Nexus Meets… The Miller Test

Hailing from London, this UK-based alternative rock group, The Miller Test, have an infectious, energetic and highly engaging sound. We speak with the band about their debut album This Funk Is Political, future plans and much more.

How was The Miller Test formed?

It’s all a bit hazy. Some of us have been playing together for a quarter of a century, having come together from the remnants of a handful of 90s groups, including trip-hop band Ruby and ramshackle indie-country outfit The Tin Apes. The Miller Test have just kept on writing and playing together – crazy to think This Funk Is Political is the first time we’ve seriously looked to record anything.

One prompt for this was Emma (vocals) joining the band a couple of years back. She’s someone we’ve known forever, but then she and Mink (vocals, guitar) got together and we realised she had the voice we’d been looking for… all a bit Fleetwood Mac, really. We’d always wanted to get a richer sound and Em’s range of vocals have helped us find something we think is truly unique.

What about the band name? How did you come up with The Miller Test?

The Miller Test is the US Supreme Court’s assessment of whether or not material is obscene and therefore not subject to first amendment protections. A couple of friends were watching a documentary about it and called up Mink to tell him this had to be the band name. We agreed.

Can you tell us about your debut album This Funk Is Political?

The first thing to say is it’s not a funk album. Though there are funky bits, there are as many thrash bits, pop bits, gospel bits, etc. This band likes to shapeshift and the songs seem to require it.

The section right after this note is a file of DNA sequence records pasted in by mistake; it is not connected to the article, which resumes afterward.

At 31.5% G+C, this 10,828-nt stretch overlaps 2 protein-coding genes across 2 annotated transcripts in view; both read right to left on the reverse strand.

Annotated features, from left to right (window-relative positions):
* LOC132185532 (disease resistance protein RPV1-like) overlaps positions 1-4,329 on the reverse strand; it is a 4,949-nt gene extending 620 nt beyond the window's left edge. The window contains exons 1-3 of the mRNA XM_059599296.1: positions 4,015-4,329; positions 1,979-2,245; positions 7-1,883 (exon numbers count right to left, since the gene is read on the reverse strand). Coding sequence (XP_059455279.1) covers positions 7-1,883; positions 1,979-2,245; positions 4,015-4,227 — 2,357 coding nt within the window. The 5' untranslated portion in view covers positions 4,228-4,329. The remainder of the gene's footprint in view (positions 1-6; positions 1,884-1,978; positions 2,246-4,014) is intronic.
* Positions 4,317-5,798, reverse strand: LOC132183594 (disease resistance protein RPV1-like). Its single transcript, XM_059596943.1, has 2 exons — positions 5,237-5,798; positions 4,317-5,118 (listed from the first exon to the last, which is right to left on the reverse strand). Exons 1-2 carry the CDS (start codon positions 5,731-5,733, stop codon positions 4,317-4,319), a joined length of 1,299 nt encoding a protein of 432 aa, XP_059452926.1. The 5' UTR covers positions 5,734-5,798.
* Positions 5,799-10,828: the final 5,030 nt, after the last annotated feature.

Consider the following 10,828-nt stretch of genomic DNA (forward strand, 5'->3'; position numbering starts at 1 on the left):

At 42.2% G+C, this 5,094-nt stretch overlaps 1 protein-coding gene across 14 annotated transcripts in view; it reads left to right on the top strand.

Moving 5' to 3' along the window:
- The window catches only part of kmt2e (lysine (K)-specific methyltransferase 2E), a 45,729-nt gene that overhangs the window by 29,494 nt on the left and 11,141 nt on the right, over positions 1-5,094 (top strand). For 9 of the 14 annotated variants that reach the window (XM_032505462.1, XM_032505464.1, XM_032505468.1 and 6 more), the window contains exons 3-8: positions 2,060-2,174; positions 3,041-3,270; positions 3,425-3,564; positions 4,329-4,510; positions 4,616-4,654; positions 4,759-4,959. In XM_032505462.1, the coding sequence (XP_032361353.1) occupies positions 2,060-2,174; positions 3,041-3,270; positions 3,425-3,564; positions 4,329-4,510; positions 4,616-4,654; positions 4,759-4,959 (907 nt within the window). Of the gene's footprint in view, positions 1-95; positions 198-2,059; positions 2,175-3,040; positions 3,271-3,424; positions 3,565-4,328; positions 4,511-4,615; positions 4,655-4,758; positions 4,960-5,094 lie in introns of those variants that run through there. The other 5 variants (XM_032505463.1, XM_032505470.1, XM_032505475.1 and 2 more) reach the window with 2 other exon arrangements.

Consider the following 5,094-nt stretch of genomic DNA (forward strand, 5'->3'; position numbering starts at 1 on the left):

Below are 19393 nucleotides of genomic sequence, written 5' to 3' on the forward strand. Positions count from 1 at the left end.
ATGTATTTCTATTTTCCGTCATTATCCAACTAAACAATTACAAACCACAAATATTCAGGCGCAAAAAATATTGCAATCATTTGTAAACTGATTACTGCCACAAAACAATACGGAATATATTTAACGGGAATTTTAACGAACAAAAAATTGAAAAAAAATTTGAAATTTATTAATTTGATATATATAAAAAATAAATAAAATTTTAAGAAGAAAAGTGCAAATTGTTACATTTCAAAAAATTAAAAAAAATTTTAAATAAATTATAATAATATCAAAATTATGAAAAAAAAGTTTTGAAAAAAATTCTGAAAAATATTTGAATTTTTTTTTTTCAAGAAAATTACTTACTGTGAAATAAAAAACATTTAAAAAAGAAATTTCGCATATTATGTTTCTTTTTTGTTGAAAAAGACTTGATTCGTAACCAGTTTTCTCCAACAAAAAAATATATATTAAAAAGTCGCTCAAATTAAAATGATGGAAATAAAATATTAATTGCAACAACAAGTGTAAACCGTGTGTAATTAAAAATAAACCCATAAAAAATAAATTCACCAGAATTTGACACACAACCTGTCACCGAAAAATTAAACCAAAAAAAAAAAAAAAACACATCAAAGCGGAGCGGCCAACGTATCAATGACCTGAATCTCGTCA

So why the title? For one thing, like Nancy and Lee said of Some Velvet Morning, the words just rhyme in our heads. For another, funk is a nice old word with lots of interesting archaic meanings, mostly to do with irritably blowing smoke in other people’s faces. As a description of a particular state of mind, well, it feels like there’s much to be in a funk about right now, politically speaking. As wars sold on media lies fail to prop up a precarious imperial world order, an increasingly Orwellian state is literally making it hard to breathe.

The best protest songs, like Woody Guthrie’s, or Bob Dylan’s, or Waylon Jennings’, are less about big ideas than about the people affected by them. That’s what we were trying to do with This Funk Is Political. The track ‘Cola Mambo’ is about the oil wars, but it’s told through the eyes of the squaddies fighting them. While ‘Bigger Soul’ tackles terrorism and the extremes people will go to, it’s also a love story with a kitchen sink-setting, like something from early Scott Walker or Morrissey. The idea for ‘Better Than You’ came at an anti-Trump rally in Trafalgar Square, but the song describes the dreamlike carnival atmosphere that consumes the narrator rather than going for the obvious target.

What was the writing and recording process like?

We’ve been writing songs for as long as we’ve been together, so we had a lot of material, much of it pretty polished, or as polished as we get. Matt (guitar, keys) likes to follow Eno in that you should never do the first thing you think of. You can hear that thinking in a song like ‘Up, Down, Sideways and Strange’ which we’ve attacked in all kinds of ways over the years – banjos, violins, you name it – before hitting on the arrangement you hear on the record. Yet there are also songs like ‘Better Than You’ which was improvised out of a jam in a couple of sessions just a few weeks before we went into the studio.